Here’s a quote that’s been haunting me for some time:
And they were never finished. Navajos hated to complete anything–whether it was a basket, a blanket, a song, or a story. They never wanted their artifacts to be too perfect, or too closed-ended, for a definitive ending cramped the spirit of the creator and sapped the life from the art. So they left little gaps and imperfections, deliberate lacunae that kept things alive for another day. To them, comprehensiveness was tantamount to suffocation. Aesthetically and literally, Navajos always left themselves an out. – Hampton Sides in Blood and Thunder
I’ve been considering these words for months, turning them over and examining them for some connection to our home situation. I’ve always thought that it would mean that we would always be working to improve our home, but maybe it’s more than that, maybe it’s about committing to building the house and ending this long planning process.
This week, we learned that the city has approved all of the permits for our redesigned, larger home. That should be awesome, right? There were celebrations last time when this happened, but this time around we barely acknowledged it. We knew the next step was to submit our plans to the bank for re-appraisal, but we stalled on this because another appraisal means another $500, and we were so unsure of things that we almost didn’t feel like it was worth it. We were leaving ourselves an out.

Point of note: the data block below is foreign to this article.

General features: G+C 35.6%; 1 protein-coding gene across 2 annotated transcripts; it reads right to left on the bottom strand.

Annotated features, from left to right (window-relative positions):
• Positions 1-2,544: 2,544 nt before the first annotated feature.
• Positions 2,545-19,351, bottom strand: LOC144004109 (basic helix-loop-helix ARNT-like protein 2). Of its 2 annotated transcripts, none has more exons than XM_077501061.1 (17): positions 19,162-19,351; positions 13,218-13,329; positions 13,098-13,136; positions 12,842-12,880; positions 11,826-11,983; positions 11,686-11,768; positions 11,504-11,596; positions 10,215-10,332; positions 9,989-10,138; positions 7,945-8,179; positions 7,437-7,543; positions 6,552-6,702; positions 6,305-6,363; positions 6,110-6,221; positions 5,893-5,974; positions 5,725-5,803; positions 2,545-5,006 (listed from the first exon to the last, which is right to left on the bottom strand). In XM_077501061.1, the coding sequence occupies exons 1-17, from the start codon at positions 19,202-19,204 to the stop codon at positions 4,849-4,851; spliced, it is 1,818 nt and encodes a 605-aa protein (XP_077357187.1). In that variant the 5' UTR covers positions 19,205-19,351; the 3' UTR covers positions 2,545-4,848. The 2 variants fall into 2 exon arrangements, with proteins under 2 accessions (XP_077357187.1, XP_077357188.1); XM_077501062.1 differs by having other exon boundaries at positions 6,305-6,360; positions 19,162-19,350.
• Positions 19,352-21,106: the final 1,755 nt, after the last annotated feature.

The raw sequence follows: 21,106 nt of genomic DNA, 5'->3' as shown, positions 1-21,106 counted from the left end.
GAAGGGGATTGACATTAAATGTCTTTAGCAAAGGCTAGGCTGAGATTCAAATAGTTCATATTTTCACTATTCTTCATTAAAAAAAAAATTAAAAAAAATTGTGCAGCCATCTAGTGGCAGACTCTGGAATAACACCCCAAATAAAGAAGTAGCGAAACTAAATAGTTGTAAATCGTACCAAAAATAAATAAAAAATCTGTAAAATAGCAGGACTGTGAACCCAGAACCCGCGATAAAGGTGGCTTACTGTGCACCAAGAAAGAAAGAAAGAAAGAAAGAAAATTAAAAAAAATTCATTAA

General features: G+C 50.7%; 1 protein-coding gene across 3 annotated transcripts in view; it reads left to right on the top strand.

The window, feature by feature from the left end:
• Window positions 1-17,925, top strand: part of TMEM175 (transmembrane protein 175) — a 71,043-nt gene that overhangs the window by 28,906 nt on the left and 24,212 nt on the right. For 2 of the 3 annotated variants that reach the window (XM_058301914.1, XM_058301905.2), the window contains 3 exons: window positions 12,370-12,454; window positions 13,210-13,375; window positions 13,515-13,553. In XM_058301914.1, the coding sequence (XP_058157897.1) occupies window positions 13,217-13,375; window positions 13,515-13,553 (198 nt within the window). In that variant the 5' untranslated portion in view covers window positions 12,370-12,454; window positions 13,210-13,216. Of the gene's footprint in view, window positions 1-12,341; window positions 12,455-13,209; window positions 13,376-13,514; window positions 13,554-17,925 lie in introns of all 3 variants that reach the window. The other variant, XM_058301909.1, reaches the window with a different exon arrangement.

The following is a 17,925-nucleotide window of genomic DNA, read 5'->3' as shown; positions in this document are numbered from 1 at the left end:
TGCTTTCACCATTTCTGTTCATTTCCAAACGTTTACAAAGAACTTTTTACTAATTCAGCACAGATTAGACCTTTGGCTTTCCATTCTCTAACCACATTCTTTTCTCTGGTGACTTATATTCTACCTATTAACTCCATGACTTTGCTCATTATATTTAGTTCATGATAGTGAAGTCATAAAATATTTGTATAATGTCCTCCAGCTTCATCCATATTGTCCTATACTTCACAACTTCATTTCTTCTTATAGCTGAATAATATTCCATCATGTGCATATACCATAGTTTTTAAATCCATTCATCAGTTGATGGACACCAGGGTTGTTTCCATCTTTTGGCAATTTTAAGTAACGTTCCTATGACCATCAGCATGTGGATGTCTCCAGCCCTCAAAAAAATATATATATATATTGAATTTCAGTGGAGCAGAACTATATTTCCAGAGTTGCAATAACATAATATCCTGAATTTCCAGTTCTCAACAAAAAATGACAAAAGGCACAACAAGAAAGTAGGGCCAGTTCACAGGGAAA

An out would protect us from more bad news. An out would be the possibility of somehow finding a home to buy that we could move into immediately to put these past years behind us. An out would keep us in the planning stages, and I’ve wondered before if I really like planning a home more than building or living in one. This out is all about our insecurities.
After much discussion, we did go ahead and pay for the appraisal. It’s our absolute last effort, and we figured that the past few years are worth one more payment. After all, if it does appraise, there will be lots more expenses ahead. And if it doesn’t, it’s our very last out.